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August 29, 2023

Babson Diagnostics is making reimagined blood testing a reality

By Shani Alexander

For BioWorld MedTech

Babson Diagnostics Inc. has line of sight for the commercial launch of its Betterway blood testing ecosystem, which is a less invasive way of taking blood and requires only one-tenth of the sample volume of venipuncture without sacrificing quality or accuracy. The company said that once the collection device developed in partnership with Becton Dickinson & Co. (BD) is cleared by the U.S. FDA, Betterway will be launched in Texas, where it already has established partnerships with retailers and where its commercial lab is up and running. In addition, Babson has fully validated a broad set of miniaturized assays that are ready for commercial processing in its CLIA-certified, CAP accredited laboratory.

Some 40% of people are said to be skipping a recommended test or treatment because they are afraid of needles, or it is not convenient. In addition, over 50% of people have difficult veins where venipuncture does not work well.

Austin, Texas-based Babson is collaborating with Siemens Healthineers Inc. and BD and believes it can help patients and clinicians with its innovative technology and service.

Few drops of blood

New diagnostic blood technologies tend to raise red flags for those familiar with the Theranos controversy. However, Stein claimed that the now defunct company did get one thing right. It identified that there was an unmet need, and that people wanted an easier way to get their blood tested.

“People want convenience and accessibility and a true new way – a BetterWay – of getting their blood collected and accurately tested,” said Stein. “They also want those test results to be trusted by their care providers.”

Babson and its partners have reimagined end-to-end blood testing and developed a technology based on “a true science first approach that we believe will bring, a preferred alternative to people without sacrificing menu breadth and quality,” he said.
The BetterWay blood testing process starts with the collection of blood, which is done at convenient locations such as a pharmacy. The company has a finger collection device that does not require a phlebotomist and enables a trained pharmacy team member to collect a quality sample, about the size of a pea, to produce a broad range of diagnostic test results that can be used for annual wellness exams, condition monitoring and screenings.

Once collected, the samples are placed into a specially designed and patented sample preparation device for automated handling and temperature-controlled storage. BetterWay couriers then transport samples to the Babson laboratory where proprietary miniaturized assays maximize utility and minimize waste - almost all the blood is utilized for analysis – reducing sample waste by 93%.

“We don't dilute the sample, we've actually shrunk down the analytical process, so that each test needs less blood,” said Stein.
Stein claimed that Babson is the only company able to do broad routine panels from samples easily collected in sites such as a retail pharmacy. “You walk in, you get your collection done conveniently and then, the same day or next day, you get your results.”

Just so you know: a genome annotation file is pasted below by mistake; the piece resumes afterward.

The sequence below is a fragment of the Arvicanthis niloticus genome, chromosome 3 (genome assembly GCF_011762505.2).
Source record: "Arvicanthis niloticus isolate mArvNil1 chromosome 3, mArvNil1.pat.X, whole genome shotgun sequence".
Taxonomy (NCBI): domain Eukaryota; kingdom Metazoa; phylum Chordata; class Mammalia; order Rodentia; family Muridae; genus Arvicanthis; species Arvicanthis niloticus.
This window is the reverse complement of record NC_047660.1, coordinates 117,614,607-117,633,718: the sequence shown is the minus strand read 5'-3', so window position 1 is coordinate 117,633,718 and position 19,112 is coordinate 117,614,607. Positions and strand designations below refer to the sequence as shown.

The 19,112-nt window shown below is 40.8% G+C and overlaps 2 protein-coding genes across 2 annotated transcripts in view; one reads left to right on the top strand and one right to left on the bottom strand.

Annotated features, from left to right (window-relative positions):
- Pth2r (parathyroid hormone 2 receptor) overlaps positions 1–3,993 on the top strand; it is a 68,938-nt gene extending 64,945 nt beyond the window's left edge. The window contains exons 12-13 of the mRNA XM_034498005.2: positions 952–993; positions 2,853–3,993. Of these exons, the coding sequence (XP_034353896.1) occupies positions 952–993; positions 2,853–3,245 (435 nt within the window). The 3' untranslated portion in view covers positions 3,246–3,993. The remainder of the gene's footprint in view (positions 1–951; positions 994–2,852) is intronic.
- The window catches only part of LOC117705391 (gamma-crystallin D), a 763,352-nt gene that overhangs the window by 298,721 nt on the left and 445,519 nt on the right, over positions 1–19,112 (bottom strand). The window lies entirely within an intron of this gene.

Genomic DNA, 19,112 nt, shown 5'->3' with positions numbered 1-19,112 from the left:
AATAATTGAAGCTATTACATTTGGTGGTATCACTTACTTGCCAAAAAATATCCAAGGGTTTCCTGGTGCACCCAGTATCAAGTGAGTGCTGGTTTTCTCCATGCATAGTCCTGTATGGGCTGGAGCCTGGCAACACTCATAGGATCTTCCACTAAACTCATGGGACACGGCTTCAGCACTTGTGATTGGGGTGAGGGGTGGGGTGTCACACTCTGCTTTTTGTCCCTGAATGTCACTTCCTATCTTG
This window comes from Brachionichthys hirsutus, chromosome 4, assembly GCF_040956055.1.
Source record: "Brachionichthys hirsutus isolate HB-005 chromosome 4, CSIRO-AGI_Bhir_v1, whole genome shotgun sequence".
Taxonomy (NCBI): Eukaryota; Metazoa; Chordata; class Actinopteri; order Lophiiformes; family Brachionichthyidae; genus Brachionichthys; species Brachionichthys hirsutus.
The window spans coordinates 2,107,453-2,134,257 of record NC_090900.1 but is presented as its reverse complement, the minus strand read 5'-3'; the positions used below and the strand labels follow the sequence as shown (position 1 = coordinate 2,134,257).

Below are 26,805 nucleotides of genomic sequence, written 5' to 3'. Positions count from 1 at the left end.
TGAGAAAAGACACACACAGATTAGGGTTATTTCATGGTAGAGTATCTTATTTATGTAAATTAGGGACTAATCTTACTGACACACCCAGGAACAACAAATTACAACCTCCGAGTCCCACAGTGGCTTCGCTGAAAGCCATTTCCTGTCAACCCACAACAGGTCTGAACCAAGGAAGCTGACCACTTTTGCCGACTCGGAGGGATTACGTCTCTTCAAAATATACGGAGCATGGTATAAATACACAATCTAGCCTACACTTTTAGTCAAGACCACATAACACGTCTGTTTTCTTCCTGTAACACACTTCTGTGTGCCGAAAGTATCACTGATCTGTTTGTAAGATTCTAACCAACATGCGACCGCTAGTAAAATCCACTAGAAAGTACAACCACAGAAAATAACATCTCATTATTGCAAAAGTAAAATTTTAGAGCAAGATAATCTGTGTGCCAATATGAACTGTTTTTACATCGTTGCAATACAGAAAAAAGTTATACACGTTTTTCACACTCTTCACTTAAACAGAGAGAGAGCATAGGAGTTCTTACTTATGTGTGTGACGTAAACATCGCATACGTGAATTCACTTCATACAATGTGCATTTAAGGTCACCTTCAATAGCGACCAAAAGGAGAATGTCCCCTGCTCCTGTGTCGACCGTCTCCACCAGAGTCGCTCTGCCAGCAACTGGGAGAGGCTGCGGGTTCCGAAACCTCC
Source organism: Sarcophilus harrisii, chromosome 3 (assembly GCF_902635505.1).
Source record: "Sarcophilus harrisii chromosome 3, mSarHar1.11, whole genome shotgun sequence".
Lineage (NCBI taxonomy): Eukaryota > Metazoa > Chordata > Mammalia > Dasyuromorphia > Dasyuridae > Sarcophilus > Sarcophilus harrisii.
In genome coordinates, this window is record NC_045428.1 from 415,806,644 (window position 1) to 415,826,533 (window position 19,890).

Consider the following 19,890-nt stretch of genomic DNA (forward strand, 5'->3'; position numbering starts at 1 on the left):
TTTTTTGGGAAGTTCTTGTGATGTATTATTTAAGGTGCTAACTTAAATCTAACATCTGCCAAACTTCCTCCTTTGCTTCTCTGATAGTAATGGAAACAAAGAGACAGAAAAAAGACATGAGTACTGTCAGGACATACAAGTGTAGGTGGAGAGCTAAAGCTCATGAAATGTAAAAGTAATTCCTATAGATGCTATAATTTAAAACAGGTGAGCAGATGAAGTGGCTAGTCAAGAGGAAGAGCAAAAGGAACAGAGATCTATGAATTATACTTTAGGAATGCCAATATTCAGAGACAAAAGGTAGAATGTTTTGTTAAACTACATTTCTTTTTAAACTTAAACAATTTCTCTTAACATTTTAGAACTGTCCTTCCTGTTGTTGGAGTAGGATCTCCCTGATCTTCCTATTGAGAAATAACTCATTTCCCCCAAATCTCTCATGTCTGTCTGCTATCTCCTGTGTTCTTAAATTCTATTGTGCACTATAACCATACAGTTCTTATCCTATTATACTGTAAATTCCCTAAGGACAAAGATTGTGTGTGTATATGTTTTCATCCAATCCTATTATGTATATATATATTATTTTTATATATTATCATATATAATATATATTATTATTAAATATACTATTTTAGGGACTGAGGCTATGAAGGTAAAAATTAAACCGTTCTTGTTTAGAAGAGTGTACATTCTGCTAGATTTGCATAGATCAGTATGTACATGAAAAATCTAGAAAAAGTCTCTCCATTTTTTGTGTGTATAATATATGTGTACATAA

The company has conducted more than 40 studies, with more than 600,000 tests completed.

Problem with point-of-care

The blood diagnostics sector is certainly changing, and several companies are coming up with solutions to change the way blood tests are done. Truvian Health Inc. and Vital Biosciences Inc. are working on point-of-care devices that can deliver lab grade results.
However, Stein, who prior to Babson was CEO of the Siemens Healthineers point-of-care division, claims that point-of-care devices are great when quick results are needed in a clinical setting for a patient to take a critical action. But, he said, that there are several issues that companies must deal with when they try to do broad point-of-care.

“The single use disposables in all those systems are incredibly expensive. There is a high level of complexity in the regulatory process because they will require a CLIA-waiver. It is a captive menu, so you have to run everything when you load that test. And the customers rarely want to wait around for 30 to 45 minutes to get their result.”

Therefore, he feels “point-of-care testing for broad routine panels is not the ideal structure and would not work well economically.”
What is more, many of the companies providing point-of-care solutions do not have a unique way of collecting the sample, claimed Stein. “Without a next-generation collection device, you would still need to do venipuncture, which means needing to hire trained phlebotomists. It wouldn’t address the issues with adherence and those who struggle with difficult veins and vasovagal reactions.”
“Our hybrid approach and differentiated technology brings the best of easy collection and full automation at the point of collection, together with the economies of scale, menu breadth and quality of processing on high volume systems. What Babson has done with its partners is to reimagine the entire blood testing process from beginning to end, making it easier for the patient, affordable and accurate.”

“We feel that retail convenience is really a game changer,” said Stein. “More and more people prefer to visit their local pharmacy for health care services. And then we back that up with an end-to-end technological ecosystem that will preserve the sample and will produce a result the customer and their care provider can trust.”